The Peninsula Valdes
The Peninsula is a very sandy place.
From June to October, Southern Right Whales line the coast with mothers birthing their babies. Below, some whale bones at a
fishing camp.
That is not a plant in the picture below. Rather, that is whale baleen.
These fossil shells are millions of years old, even if they look like they were left in the sand stone recently.
The sea is rich in fish. These young men waded along the shore netting a large amount of fish. What you see is only a fraction
of the fish in the net.
Our first week was spent on the northern point of the peninsula at this public viewing spot.
There were usually very few people when we arrived early in the morning. The numbers usually increased at mid day. However,
our visit happened to coincide with Easter, and on Easter weekend a small crowd developed at the lookout in the afternoon.
People were friendly and we had a lot of fun visiting with Argentinans as well as people from around the world. Joe from Hong
Kong and Shawn from New Zealand were there every day and were very helpful in telling us the best location for our camera
gear. Jackie and I were popular photo subjects ourselves.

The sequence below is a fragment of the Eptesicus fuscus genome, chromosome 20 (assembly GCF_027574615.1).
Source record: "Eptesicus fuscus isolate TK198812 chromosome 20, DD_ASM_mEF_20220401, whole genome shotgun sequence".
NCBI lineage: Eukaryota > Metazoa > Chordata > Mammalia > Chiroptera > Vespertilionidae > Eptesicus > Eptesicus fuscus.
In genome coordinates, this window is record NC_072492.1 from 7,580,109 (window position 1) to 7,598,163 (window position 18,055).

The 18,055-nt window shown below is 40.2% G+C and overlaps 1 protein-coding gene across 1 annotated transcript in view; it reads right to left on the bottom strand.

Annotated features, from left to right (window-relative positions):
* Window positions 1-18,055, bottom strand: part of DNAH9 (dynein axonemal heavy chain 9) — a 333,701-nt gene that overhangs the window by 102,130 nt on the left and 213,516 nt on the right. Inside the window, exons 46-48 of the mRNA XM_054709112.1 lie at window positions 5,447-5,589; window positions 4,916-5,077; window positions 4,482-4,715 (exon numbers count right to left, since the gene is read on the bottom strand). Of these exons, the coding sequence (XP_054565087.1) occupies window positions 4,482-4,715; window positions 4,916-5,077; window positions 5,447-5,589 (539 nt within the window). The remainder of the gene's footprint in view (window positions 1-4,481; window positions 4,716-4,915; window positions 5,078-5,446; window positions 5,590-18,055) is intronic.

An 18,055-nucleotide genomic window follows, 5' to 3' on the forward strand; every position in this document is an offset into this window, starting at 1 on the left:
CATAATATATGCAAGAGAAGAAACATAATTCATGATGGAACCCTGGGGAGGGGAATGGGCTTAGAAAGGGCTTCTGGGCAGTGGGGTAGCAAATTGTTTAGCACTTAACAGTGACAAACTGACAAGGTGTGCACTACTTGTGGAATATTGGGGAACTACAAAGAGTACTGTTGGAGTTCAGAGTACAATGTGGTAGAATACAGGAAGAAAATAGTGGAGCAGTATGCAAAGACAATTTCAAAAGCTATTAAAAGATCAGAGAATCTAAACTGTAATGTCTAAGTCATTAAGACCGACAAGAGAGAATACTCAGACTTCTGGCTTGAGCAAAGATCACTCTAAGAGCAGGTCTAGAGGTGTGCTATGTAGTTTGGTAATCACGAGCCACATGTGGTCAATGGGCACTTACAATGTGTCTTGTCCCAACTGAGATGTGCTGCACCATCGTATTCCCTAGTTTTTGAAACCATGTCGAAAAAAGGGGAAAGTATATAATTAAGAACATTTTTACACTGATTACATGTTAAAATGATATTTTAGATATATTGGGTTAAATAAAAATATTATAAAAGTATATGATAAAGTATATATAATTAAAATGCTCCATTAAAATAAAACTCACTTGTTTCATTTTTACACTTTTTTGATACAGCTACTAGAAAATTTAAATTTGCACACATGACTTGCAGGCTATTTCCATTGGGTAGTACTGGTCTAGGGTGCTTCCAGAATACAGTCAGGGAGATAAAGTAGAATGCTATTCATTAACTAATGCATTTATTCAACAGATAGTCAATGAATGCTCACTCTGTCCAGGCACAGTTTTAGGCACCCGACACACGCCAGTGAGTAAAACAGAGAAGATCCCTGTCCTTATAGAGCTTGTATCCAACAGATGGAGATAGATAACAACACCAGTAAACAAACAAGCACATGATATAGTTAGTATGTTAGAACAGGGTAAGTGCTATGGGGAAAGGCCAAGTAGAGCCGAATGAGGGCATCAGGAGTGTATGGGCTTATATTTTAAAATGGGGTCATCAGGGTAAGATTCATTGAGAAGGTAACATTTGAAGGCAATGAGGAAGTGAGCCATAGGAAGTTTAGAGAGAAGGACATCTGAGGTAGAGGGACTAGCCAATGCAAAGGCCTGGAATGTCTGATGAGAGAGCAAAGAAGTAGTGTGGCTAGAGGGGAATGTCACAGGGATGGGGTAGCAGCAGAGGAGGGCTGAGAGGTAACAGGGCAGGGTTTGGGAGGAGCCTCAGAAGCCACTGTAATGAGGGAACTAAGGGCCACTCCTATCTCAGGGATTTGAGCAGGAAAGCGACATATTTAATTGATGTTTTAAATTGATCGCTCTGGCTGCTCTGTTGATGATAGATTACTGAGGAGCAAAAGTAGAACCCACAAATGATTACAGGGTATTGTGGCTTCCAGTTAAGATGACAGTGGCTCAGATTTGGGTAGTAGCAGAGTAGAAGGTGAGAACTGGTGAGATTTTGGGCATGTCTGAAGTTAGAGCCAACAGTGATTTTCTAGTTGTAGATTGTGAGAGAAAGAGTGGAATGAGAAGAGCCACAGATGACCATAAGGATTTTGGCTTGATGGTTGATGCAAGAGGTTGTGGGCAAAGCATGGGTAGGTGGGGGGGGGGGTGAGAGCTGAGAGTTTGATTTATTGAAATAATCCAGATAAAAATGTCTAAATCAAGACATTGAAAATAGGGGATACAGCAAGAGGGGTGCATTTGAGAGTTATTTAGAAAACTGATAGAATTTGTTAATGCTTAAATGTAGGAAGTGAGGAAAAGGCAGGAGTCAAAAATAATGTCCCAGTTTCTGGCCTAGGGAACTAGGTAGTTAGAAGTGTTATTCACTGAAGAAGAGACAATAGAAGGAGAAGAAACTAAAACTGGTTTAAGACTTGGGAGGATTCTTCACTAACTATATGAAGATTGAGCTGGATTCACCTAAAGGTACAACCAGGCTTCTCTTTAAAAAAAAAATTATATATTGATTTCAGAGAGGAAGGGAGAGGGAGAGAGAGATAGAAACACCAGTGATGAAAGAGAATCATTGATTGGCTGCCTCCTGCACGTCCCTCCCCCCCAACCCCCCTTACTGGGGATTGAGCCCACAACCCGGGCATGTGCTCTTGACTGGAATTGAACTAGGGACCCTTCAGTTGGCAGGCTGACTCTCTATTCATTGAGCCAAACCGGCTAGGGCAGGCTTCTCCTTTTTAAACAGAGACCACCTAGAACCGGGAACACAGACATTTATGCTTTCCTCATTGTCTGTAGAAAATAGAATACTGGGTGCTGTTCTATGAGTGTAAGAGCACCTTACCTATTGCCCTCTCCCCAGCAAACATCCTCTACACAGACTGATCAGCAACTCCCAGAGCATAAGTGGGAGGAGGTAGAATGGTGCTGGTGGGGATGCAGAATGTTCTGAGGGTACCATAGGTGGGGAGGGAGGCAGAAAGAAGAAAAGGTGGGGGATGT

Our second week on the Peninsula, we had photograph permits to be on the beach at Attack Alley acquired through
Cheeseman's. The cool thing about being on the beach with photo permits was the fact that we were sitting right next to a BBC
film crew which was shooting in 3-D;
The BBC guys had neat gadgets including a remote helicopter and a remote tank (pictured below).
Here is one of the four BBC crew members operating the remote tank.
This was Wolfgang. We were with him the first week with the German group. He had permits to be on the beach for two weeks,
so we joined him our second week. This is a link to his web site.
Wolfgang Jaekel
This is David Jenkins from Ireland. He is an world class photographer and you have seen some of his photos in journals like
National Geographic or in ads for Coca Cola. Check out his incredible white shark pictures.
David Jenkins web site.
Our third week at the Estancia, we hung out at the Lighthouse which had a commanding view of the north side of the Peninsula.
Juan also kept in touch with the rangers by radio.
When Orcas were sighted or considered likely, we quickly moved to the beach. Below are Pablo, Juan, and Ingrid. Pablo is an
accomplished Argentinian photographer. Juan owns the Estancia where we stayed our third week. Ingrid Visser is one of the
leading Orca researchers in the world and it was a pleasure to be with her our first and third week.
Ingrid Visser
There were long waits on the beach for the Orcas to appear, a good chance for Jackie to catch a nap.